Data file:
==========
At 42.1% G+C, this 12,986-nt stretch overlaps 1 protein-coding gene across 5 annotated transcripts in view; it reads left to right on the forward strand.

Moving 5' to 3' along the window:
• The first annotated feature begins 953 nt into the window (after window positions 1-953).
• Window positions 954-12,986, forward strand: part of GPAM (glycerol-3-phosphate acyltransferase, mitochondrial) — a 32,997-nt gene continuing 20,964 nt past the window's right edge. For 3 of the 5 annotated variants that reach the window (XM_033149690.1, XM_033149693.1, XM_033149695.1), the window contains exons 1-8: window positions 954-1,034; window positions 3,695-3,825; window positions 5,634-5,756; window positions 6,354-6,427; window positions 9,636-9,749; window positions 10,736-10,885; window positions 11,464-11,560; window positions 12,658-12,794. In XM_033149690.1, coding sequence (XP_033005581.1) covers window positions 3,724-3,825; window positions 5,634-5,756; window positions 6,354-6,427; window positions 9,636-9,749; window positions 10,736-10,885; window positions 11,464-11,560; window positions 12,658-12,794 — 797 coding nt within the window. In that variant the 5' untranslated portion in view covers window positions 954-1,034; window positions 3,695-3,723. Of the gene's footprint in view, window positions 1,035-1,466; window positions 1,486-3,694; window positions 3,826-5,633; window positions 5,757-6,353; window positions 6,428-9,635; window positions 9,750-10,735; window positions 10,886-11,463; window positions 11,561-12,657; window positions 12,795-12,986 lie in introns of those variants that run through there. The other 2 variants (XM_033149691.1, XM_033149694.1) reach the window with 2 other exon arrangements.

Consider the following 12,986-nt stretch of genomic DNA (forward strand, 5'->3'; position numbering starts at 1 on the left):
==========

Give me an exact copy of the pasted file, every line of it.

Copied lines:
At 42.1% G+C, this 12,986-nt stretch overlaps 1 protein-coding gene across 5 annotated transcripts in view; it reads left to right on the forward strand.

Moving 5' to 3' along the window:
• The first annotated feature begins 953 nt into the window (after window positions 1-953).
• Window positions 954-12,986, forward strand: part of GPAM (glycerol-3-phosphate acyltransferase, mitochondrial) — a 32,997-nt gene continuing 20,964 nt past the window's right edge. For 3 of the 5 annotated variants that reach the window (XM_033149690.1, XM_033149693.1, XM_033149695.1), the window contains exons 1-8: window positions 954-1,034; window positions 3,695-3,825; window positions 5,634-5,756; window positions 6,354-6,427; window positions 9,636-9,749; window positions 10,736-10,885; window positions 11,464-11,560; window positions 12,658-12,794. In XM_033149690.1, coding sequence (XP_033005581.1) covers window positions 3,724-3,825; window positions 5,634-5,756; window positions 6,354-6,427; window positions 9,636-9,749; window positions 10,736-10,885; window positions 11,464-11,560; window positions 12,658-12,794 — 797 coding nt within the window. In that variant the 5' untranslated portion in view covers window positions 954-1,034; window positions 3,695-3,723. Of the gene's footprint in view, window positions 1,035-1,466; window positions 1,486-3,694; window positions 3,826-5,633; window positions 5,757-6,353; window positions 6,428-9,635; window positions 9,750-10,735; window positions 10,886-11,463; window positions 11,561-12,657; window positions 12,795-12,986 lie in introns of those variants that run through there. The other 2 variants (XM_033149691.1, XM_033149694.1) reach the window with 2 other exon arrangements.

Consider the following 12,986-nt stretch of genomic DNA (forward strand, 5'->3'; position numbering starts at 1 on the left):